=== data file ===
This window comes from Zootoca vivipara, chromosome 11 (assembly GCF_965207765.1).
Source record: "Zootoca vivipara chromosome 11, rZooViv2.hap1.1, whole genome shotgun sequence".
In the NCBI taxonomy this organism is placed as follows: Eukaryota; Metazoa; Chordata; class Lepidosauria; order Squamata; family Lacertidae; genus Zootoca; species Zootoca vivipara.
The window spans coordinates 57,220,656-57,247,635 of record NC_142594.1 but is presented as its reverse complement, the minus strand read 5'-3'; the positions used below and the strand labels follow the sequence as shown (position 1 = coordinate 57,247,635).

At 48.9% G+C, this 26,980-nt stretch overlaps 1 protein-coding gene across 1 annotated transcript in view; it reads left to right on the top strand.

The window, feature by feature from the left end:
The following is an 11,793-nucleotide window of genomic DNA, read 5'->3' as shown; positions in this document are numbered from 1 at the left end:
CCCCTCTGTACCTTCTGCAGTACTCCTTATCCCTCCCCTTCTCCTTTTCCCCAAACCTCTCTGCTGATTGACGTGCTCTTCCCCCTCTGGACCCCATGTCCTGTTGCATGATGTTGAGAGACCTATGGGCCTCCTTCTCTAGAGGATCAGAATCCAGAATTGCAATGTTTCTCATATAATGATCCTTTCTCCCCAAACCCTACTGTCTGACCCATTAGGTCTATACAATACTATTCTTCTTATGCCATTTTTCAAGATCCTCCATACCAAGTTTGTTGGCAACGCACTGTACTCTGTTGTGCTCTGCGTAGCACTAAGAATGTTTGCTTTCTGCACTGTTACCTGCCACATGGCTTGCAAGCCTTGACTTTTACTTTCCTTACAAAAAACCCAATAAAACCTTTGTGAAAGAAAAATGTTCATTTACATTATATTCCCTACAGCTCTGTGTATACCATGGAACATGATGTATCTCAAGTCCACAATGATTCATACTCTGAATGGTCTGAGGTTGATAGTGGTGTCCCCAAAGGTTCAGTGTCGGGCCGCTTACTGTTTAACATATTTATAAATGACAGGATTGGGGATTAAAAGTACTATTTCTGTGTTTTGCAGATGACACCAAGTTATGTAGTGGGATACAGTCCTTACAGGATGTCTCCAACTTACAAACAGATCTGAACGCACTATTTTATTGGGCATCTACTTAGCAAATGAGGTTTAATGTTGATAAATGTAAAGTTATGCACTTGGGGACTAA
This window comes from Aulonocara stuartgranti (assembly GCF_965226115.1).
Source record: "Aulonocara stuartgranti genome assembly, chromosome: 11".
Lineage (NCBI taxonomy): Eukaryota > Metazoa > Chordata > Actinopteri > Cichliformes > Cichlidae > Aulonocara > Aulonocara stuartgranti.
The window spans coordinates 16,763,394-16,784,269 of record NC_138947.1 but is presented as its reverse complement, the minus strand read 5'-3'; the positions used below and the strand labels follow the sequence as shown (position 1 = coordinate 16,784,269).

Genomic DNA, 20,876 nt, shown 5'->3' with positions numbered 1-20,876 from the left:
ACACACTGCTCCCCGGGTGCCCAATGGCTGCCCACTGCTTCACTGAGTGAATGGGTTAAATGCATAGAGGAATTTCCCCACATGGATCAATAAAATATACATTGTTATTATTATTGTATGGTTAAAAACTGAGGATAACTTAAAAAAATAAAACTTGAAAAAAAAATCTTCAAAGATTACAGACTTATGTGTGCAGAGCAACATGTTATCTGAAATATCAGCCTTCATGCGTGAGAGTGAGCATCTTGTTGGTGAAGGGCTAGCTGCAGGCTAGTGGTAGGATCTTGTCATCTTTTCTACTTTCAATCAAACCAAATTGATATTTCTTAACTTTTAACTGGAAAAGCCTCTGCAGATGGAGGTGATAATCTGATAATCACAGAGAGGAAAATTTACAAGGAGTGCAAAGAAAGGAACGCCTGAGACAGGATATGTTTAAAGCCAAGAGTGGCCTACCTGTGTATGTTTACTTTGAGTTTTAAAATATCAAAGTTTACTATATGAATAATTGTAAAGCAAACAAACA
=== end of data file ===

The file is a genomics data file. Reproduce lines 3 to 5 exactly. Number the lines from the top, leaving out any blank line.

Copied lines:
In the NCBI taxonomy this organism is placed as follows: Eukaryota; Metazoa; Chordata; class Lepidosauria; order Squamata; family Lacertidae; genus Zootoca; species Zootoca vivipara.
The window spans coordinates 57,220,656-57,247,635 of record NC_142594.1 but is presented as its reverse complement, the minus strand read 5'-3'; the positions used below and the strand labels follow the sequence as shown (position 1 = coordinate 57,247,635).

At 48.9% G+C, this 26,980-nt stretch overlaps 1 protein-coding gene across 1 annotated transcript in view; it reads left to right on the top strand.